All posts by Kris Morrison

Residential Design Magazine Highlights E+M Structural Project

Residential Design Magazine has chosen to highlight E+M Structurals Highland Park Residence project in Highland Park, Texas.

https://www.residentialdesignmagazine.com/case-study-highland-park-residence-by-alterstudio/

This project is unique residential structure that incorporates concrete, wood, and steel framing to for some large cantilevers.

See more on this project here: Highland Park Residence

Morrison Yards Drone Video

Check out this link to a Morrison Yards Drone Video!

https://www.youtube.com/watch?v=ajI2G2IGnHM

 

Morrison Yards is a mixed-use project in Charleston, South Carolina with a 12 story concrete multi-family residential tower and a 5 story Type III wood framed apartments over a shared podium that incorporates several levels of parking, retail, and residential amenities.

See more on this project here: Morrison Yards

The Ellis Time-lapse Construction Video

The Ellis, also known as Market 42, is a mixed use project in the heart of Charlotte’s First Ward District.  This two-phase project consists of 549 apartments between a 33-story, 375 ft. tall concrete framed high rise and a six-story mid-rise which will be timber framing over a concrete podium. 

Check out this time-lapse video of the construction:

See more on this project here: Market 42

Elizabeth on 7th

Construction Starts on Elizabeth on 7th!

Groundbreaking has occurred for Elizabeth on 7th signaling the start of construction. This project will be a 4 story, 103,000 sq. feet, steel framed mixed use building with retail on the lowest level and 3 levels of office above.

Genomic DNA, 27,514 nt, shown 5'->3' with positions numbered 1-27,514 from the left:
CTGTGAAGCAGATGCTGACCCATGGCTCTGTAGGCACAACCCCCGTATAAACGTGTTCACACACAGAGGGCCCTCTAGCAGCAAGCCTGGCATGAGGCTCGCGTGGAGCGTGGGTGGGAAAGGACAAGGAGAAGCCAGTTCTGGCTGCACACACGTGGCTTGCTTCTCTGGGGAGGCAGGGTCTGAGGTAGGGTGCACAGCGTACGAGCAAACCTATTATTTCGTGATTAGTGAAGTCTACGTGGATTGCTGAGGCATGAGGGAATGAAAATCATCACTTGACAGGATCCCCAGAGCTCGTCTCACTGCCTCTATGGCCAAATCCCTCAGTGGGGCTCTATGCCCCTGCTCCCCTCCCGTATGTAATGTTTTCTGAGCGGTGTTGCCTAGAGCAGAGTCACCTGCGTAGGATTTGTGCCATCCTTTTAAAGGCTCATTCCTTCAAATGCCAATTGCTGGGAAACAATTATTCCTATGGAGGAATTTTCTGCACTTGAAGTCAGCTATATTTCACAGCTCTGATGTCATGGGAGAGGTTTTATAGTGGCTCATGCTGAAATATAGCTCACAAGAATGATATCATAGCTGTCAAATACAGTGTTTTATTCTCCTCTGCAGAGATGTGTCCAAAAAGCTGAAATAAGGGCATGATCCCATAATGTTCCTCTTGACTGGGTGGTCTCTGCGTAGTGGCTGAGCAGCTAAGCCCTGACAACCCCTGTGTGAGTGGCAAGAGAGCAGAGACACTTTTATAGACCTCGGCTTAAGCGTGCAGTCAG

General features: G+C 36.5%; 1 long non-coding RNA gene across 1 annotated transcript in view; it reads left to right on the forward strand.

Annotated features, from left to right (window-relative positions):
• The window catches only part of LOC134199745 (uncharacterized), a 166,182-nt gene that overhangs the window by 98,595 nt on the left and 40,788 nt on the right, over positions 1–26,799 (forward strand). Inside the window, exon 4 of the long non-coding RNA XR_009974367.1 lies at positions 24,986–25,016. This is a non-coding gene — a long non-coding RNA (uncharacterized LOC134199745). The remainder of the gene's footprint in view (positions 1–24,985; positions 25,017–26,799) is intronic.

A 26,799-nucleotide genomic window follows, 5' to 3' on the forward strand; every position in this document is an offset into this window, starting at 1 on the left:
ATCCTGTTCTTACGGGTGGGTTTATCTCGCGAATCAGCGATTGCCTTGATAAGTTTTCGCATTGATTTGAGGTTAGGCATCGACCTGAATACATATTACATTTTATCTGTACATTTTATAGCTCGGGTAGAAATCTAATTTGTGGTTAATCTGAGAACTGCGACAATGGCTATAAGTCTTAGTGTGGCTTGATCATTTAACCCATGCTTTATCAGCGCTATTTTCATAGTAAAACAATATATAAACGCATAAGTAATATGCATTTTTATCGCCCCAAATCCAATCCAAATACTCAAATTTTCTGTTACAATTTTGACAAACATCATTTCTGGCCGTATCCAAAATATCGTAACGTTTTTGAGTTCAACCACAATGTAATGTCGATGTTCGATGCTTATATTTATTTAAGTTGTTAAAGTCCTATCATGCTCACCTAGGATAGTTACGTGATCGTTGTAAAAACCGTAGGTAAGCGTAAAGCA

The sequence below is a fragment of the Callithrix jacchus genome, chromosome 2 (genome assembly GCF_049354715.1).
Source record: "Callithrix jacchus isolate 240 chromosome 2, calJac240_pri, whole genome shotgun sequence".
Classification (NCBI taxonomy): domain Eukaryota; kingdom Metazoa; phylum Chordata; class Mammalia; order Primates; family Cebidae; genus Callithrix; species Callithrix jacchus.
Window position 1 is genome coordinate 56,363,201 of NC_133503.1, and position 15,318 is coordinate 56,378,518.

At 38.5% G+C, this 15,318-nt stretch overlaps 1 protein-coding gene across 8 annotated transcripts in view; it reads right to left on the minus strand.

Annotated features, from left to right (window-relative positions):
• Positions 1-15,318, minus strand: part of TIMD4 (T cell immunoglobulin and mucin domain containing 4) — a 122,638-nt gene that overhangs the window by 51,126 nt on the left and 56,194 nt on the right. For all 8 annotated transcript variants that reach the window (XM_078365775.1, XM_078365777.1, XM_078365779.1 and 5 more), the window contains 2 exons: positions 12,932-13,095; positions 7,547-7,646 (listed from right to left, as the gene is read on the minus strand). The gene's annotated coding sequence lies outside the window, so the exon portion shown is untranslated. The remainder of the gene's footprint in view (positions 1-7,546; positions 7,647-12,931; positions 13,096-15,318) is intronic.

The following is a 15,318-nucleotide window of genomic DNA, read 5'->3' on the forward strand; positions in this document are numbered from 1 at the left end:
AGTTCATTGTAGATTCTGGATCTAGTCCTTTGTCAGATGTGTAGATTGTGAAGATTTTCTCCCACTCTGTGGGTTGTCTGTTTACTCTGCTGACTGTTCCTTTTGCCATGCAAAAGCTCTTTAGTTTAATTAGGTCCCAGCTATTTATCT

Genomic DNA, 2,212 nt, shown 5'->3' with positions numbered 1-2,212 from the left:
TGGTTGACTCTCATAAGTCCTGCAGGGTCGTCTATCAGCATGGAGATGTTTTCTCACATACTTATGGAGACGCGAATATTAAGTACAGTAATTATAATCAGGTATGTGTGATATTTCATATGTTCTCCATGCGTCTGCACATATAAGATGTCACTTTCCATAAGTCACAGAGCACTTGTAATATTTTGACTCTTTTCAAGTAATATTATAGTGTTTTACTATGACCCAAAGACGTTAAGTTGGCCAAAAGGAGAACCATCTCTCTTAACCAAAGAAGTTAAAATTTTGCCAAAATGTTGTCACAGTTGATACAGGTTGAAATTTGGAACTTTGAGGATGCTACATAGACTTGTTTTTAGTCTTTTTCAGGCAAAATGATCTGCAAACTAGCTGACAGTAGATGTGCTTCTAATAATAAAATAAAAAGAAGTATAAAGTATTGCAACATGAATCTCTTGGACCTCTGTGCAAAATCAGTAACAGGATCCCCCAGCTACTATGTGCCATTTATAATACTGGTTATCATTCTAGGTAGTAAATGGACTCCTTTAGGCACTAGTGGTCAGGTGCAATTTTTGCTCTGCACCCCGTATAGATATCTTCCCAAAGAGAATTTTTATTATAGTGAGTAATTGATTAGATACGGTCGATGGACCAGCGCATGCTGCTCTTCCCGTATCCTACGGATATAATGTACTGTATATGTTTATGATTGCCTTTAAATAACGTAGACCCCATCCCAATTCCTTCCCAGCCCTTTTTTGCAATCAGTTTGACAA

Check out this article in the Charlotte Business Journal:
https://www.bizjournals.com/charlotte/news/2020/08/04/cbj-morning-buzz-crescent-seventh-on-elizabeth.html

And see more on this project here: Elizabeth on 7th

Upgrade

E+M Structural Upgrades Atlanta’s Lab Space

E+M Structural recently purchased and are in the process of refurbishing a Satec HVL tension and compression machine to upgrade the Atlanta Lab Space  testing capabilities.

 

This machine can produce up to 300,000 pounds of tension and compression force on a specimen and will allow E+M Structural to perform our own testing on on a variety of materials.

Testing for the modulus of elasticity for different concrete mixes, verification of elongations on post tensioning strands and performing concrete compression tests up to 14,000 psi are just some of the capabilities.

We look forward to using this knowledge to improve our designs, make them more cost effective, and then be able to share that improvement and pass those savings on to our clients.

E+M Structural Celebrates 10 Years!

 

This month Ellinwood + Machado celebrates 10 years of business.

What started with Brad and Rafael working on a folding table out of their homes has grown into 35 employees over 3 offices and still growing!

E+M Structural would like to thank all of the clients; past, present, and future for all the continued support that has helped us grow to where we are now.

E+M Structural would also like to thank the employees without whom we would not be able to accomplish everything that has been done in the past decade.   We look forward to the future and many more years to come!

 

 

Shaping the Future Generation of Engineers